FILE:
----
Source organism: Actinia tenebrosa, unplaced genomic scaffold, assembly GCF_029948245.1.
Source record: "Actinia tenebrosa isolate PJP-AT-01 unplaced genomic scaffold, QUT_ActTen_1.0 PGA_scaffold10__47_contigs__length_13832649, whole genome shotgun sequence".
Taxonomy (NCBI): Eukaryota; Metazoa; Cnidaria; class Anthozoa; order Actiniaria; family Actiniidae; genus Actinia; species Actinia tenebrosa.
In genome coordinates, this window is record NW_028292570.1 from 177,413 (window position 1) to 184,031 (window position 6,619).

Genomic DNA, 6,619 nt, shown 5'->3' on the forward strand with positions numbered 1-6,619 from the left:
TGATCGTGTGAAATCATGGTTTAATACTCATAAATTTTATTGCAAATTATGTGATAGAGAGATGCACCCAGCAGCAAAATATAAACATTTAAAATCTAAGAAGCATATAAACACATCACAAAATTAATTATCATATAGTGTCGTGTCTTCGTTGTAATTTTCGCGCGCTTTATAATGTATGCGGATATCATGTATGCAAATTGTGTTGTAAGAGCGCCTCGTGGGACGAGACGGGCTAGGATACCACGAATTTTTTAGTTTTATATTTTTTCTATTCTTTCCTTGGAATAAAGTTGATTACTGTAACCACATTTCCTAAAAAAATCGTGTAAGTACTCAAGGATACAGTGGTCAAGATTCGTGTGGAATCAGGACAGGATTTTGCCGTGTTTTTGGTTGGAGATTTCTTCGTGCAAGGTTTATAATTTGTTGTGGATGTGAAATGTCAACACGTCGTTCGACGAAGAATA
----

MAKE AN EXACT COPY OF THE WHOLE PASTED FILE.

Source organism: Actinia tenebrosa, unplaced genomic scaffold, assembly GCF_029948245.1.
Source record: "Actinia tenebrosa isolate PJP-AT-01 unplaced genomic scaffold, QUT_ActTen_1.0 PGA_scaffold10__47_contigs__length_13832649, whole genome shotgun sequence".
Taxonomy (NCBI): Eukaryota; Metazoa; Cnidaria; class Anthozoa; order Actiniaria; family Actiniidae; genus Actinia; species Actinia tenebrosa.
In genome coordinates, this window is record NW_028292570.1 from 177,413 (window position 1) to 184,031 (window position 6,619).

Genomic DNA, 6,619 nt, shown 5'->3' on the forward strand with positions numbered 1-6,619 from the left:
TGATCGTGTGAAATCATGGTTTAATACTCATAAATTTTATTGCAAATTATGTGATAGAGAGATGCACCCAGCAGCAAAATATAAACATTTAAAATCTAAGAAGCATATAAACACATCACAAAATTAATTATCATATAGTGTCGTGTCTTCGTTGTAATTTTCGCGCGCTTTATAATGTATGCGGATATCATGTATGCAAATTGTGTTGTAAGAGCGCCTCGTGGGACGAGACGGGCTAGGATACCACGAATTTTTTAGTTTTATATTTTTTCTATTCTTTCCTTGGAATAAAGTTGATTACTGTAACCACATTTCCTAAAAAAATCGTGTAAGTACTCAAGGATACAGTGGTCAAGATTCGTGTGGAATCAGGACAGGATTTTGCCGTGTTTTTGGTTGGAGATTTCTTCGTGCAAGGTTTATAATTTGTTGTGGATGTGAAATGTCAACACGTCGTTCGACGAAGAATA